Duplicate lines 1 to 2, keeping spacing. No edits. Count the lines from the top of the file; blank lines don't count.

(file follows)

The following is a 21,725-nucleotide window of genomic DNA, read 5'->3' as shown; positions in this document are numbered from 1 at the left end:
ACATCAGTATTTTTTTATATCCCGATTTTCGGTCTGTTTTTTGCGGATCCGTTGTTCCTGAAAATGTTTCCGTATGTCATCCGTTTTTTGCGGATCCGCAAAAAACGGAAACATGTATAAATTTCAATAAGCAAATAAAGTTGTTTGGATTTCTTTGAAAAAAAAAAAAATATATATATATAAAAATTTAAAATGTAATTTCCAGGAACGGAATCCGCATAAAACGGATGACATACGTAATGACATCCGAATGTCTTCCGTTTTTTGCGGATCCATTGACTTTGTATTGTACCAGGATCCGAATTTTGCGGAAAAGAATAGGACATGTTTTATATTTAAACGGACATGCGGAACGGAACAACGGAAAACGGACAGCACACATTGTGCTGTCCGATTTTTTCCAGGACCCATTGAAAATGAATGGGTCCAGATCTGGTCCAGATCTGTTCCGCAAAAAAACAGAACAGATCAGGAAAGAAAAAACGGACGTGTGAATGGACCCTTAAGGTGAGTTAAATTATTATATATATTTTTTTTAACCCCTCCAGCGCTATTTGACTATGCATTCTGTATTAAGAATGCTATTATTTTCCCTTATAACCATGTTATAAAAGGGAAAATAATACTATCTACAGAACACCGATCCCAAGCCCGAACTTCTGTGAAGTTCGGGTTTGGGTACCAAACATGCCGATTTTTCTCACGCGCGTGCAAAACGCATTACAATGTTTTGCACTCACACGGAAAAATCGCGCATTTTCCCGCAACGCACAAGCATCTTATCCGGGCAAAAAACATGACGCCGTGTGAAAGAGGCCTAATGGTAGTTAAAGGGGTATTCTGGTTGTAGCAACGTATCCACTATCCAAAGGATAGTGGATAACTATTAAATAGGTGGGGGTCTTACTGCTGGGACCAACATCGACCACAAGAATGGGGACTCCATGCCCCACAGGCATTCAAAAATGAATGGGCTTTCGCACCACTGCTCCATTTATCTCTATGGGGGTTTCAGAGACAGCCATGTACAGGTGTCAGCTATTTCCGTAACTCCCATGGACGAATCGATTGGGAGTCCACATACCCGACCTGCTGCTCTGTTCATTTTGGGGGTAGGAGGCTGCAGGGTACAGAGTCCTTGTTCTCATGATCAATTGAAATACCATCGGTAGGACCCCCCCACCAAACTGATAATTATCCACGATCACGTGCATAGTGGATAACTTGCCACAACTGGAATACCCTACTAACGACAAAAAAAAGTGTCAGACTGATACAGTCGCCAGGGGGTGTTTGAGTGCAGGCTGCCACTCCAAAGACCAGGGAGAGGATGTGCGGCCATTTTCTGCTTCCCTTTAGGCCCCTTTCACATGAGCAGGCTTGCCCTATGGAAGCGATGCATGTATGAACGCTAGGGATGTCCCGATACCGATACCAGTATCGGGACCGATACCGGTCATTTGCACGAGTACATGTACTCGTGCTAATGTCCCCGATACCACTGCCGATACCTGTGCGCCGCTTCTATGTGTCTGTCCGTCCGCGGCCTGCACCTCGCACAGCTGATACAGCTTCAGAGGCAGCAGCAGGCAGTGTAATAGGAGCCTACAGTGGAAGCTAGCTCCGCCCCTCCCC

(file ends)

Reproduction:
The following is a 21,725-nucleotide window of genomic DNA, read 5'->3' as shown; positions in this document are numbered from 1 at the left end:
ACATCAGTATTTTTTTATATCCCGATTTTCGGTCTGTTTTTTGCGGATCCGTTGTTCCTGAAAATGTTTCCGTATGTCATCCGTTTTTTGCGGATCCGCAAAAAACGGAAACATGTATAAATTTCAATAAGCAAATAAAGTTGTTTGGATTTCTTTGAAAAAAAAAAAAATATATATATATAAAAATTTAAAATGTAATTTCCAGGAACGGAATCCGCATAAAACGGATGACATACGTAATGACATCCGAATGTCTTCCGTTTTTTGCGGATCCATTGACTTTGTATTGTACCAGGATCCGAATTTTGCGGAAAAGAATAGGACATGTTTTATATTTAAACGGACATGCGGAACGGAACAACGGAAAACGGACAGCACACATTGTGCTGTCCGATTTTTTCCAGGACCCATTGAAAATGAATGGGTCCAGATCTGGTCCAGATCTGTTCCGCAAAAAAACAGAACAGATCAGGAAAGAAAAAACGGACGTGTGAATGGACCCTTAAGGTGAGTTAAATTATTATATATATTTTTTTTAACCCCTCCAGCGCTATTTGACTATGCATTCTGTATTAAGAATGCTATTATTTTCCCTTATAACCATGTTATAAAAGGGAAAATAATACTATCTACAGAACACCGATCCCAAGCCCGAACTTCTGTGAAGTTCGGGTTTGGGTACCAAACATGCCGATTTTTCTCACGCGCGTGCAAAACGCATTACAATGTTTTGCACTCACACGGAAAAATCGCGCATTTTCCCGCAACGCACAAGCATCTTATCCGGGCAAAAAACATGACGCCGTGTGAAAGAGGCCTAATGGTAGTTAAAGGGGTATTCTGGTTGTAGCAACGTATCCACTATCCAAAGGATAGTGGATAACTATTAAATAGGTGGGGGTCTTACTGCTGGGACCAACATCGACCACAAGAATGGGGACTCCATGCCCCACAGGCATTCAAAAATGAATGGGCTTTCGCACCACTGCTCCATTTATCTCTATGGGGGTTTCAGAGACAGCCATGTACAGGTGTCAGCTATTTCCGTAACTCCCATGGACGAATCGATTGGGAGTCCACATACCCGACCTGCTGCTCTGTTCATTTTGGGGGTAGGAGGCTGCAGGGTACAGAGTCCTTGTTCTCATGATCAATTGAAATACCATCGGTAGGACCCCCCCACCAAACTGATAATTATCCACGATCACGTGCATAGTGGATAACTTGCCACAACTGGAATACCCTACTAACGACAAAAAAAAGTGTCAGACTGATACAGTCGCCAGGGGGTGTTTGAGTGCAGGCTGCCACTCCAAAGACCAGGGAGAGGATGTGCGGCCATTTTCTGCTTCCCTTTAGGCCCCTTTCACATGAGCAGGCTTGCCCTATGGAAGCGATGCATGTATGAACGCTAGGGATGTCCCGATACCGATACCAGTATCGGGACCGATACCGGTCATTTGCACGAGTACATGTACTCGTGCTAATGTCCCCGATACCACTGCCGATACCTGTGCGCCGCTTCTATGTGTCTGTCCGTCCGCGGCCTGCACCTCGCACAGCTGATACAGCTTCAGAGGCAGCAGCAGGCAGTGTAATAGGAGCCTACAGTGGAAGCTAGCTCCGCCCCTCCCC